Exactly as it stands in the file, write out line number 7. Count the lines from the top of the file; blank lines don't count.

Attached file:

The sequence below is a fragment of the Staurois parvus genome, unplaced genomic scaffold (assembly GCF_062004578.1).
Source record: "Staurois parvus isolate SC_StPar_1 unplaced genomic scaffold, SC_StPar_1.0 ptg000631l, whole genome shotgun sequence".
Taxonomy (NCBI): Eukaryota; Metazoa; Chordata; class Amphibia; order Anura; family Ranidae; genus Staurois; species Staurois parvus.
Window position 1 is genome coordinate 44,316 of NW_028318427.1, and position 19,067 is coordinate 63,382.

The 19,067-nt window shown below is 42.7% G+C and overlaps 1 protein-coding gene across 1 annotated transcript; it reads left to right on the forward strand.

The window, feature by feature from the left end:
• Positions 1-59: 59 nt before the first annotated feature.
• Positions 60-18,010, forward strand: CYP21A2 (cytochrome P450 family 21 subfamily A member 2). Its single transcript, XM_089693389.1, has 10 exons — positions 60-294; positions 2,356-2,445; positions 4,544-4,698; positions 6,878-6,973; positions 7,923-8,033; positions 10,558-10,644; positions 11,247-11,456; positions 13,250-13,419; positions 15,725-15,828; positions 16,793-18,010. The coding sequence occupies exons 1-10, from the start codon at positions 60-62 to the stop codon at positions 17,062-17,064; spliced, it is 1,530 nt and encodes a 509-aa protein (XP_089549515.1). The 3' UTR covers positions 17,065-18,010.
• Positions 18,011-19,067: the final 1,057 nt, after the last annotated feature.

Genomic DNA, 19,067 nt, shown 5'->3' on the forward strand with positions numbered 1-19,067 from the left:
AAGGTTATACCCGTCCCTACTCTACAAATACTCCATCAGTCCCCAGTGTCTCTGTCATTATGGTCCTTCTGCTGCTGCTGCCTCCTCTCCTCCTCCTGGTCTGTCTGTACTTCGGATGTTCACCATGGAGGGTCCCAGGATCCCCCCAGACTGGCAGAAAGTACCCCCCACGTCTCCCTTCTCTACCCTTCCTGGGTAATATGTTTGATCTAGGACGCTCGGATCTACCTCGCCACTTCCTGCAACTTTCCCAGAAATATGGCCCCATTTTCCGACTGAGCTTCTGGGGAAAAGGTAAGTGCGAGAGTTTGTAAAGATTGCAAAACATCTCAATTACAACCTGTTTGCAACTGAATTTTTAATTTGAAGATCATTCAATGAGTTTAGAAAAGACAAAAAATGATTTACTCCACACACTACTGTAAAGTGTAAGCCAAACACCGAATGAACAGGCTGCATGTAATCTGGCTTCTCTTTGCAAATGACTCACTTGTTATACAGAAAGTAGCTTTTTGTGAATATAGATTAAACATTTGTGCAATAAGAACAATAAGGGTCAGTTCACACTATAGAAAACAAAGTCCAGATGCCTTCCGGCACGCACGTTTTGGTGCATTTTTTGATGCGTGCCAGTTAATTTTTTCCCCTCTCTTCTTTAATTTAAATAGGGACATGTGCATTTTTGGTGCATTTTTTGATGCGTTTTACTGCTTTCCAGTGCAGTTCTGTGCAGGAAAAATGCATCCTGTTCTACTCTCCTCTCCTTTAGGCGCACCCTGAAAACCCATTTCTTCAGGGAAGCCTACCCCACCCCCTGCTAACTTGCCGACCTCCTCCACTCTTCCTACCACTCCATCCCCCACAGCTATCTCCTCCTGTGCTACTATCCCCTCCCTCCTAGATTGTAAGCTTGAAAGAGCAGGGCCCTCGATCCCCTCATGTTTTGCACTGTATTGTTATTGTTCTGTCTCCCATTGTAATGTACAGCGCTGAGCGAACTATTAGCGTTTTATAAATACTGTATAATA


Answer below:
• Positions 1-59: 59 nt before the first annotated feature.